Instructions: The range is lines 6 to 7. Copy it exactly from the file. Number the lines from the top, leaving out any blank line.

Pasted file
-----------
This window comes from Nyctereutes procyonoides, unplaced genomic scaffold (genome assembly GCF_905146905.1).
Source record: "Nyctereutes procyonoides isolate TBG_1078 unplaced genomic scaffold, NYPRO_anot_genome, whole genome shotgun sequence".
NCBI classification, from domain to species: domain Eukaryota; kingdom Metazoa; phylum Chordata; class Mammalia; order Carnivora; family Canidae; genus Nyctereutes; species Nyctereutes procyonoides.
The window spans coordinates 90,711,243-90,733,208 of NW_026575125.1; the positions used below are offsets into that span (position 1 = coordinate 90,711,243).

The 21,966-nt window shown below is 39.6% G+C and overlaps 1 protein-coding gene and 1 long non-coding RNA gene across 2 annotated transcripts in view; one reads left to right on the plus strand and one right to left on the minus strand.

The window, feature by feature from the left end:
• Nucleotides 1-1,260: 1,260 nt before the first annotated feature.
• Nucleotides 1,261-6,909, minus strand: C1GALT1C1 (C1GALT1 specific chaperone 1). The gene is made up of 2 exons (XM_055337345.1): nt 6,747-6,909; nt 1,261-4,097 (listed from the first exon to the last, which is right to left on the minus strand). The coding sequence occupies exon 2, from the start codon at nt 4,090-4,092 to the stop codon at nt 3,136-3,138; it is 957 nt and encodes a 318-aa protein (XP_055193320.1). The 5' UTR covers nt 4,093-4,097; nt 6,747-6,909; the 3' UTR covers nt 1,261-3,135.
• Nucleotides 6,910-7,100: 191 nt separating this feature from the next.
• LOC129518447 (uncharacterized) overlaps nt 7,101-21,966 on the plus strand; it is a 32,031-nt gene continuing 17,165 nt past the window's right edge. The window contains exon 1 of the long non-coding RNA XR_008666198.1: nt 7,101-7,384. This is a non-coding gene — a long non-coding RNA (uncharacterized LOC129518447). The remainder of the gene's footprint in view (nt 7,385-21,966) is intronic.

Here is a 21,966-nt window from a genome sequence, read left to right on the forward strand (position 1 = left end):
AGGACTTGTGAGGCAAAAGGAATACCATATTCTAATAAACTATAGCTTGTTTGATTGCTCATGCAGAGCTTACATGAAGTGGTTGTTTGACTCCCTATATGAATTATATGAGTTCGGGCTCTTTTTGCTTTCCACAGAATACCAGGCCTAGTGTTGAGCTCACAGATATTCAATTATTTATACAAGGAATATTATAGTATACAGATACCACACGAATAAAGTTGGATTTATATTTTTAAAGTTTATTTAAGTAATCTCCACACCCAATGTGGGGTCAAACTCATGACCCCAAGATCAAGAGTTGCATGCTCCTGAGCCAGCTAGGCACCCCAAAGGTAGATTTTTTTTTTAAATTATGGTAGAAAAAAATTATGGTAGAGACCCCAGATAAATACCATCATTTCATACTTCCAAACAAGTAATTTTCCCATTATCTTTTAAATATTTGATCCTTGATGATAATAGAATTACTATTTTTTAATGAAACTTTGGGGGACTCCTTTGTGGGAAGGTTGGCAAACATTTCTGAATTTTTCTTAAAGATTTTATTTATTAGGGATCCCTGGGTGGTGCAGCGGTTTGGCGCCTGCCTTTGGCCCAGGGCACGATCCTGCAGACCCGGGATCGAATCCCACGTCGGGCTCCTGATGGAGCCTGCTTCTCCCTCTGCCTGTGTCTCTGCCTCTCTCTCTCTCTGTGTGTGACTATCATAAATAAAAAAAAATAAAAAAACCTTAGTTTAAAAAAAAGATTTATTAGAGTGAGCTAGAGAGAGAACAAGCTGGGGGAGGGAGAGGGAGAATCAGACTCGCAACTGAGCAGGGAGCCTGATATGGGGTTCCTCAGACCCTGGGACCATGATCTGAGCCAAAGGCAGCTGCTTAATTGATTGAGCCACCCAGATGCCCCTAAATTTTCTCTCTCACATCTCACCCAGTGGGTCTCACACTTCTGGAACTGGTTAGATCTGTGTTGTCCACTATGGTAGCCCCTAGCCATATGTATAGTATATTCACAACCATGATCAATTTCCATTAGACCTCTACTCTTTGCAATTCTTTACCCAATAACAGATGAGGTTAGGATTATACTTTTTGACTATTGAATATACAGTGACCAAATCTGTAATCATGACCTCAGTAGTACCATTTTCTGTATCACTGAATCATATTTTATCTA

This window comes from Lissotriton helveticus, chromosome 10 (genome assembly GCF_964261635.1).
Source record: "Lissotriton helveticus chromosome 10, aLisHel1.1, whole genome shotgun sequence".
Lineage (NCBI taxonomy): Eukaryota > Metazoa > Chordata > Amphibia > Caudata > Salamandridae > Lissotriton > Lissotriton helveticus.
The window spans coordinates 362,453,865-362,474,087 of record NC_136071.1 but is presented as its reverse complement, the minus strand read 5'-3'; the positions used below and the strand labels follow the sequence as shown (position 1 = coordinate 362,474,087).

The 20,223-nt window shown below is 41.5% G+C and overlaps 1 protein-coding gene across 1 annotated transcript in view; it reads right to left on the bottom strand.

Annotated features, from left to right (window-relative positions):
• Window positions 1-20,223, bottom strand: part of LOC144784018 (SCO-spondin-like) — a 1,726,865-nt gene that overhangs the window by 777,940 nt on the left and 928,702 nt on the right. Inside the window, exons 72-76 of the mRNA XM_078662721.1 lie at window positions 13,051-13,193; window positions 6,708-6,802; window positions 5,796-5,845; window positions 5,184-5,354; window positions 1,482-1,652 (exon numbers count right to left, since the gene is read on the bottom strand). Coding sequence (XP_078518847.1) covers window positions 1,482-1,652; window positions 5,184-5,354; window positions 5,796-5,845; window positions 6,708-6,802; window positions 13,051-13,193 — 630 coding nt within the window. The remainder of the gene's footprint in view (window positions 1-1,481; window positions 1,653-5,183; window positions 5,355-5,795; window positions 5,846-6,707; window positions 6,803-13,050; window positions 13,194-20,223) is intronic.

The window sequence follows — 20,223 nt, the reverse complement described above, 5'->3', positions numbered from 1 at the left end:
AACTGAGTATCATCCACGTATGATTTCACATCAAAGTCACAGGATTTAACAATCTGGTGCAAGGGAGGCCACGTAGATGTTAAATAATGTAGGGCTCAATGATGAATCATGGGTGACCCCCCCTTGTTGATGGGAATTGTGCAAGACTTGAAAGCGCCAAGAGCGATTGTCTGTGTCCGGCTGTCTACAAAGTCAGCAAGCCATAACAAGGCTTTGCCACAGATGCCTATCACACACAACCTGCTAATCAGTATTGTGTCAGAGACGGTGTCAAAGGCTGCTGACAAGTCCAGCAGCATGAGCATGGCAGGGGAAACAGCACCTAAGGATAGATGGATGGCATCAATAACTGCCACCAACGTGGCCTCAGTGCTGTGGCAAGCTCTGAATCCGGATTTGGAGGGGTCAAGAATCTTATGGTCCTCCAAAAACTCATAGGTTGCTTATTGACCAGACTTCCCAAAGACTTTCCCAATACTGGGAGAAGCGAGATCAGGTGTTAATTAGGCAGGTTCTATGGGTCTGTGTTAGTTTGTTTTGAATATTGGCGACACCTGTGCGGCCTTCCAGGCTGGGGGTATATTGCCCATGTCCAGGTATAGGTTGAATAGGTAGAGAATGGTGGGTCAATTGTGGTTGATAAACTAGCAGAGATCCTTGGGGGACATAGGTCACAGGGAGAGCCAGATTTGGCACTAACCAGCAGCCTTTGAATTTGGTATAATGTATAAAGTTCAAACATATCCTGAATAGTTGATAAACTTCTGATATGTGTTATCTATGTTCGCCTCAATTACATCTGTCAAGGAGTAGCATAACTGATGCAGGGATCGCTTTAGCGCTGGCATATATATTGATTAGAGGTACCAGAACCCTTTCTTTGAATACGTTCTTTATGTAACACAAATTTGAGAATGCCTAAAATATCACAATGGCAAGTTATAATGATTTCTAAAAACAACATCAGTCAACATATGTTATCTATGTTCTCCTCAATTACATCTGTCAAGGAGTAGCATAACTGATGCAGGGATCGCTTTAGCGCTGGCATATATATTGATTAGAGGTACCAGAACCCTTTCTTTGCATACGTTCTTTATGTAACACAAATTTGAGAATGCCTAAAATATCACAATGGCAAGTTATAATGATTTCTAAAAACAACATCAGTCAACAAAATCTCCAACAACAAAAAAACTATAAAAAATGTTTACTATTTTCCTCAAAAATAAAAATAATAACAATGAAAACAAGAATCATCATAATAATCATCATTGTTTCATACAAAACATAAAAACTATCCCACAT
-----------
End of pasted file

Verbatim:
The window, feature by feature from the left end:
• Nucleotides 1-1,260: 1,260 nt before the first annotated feature.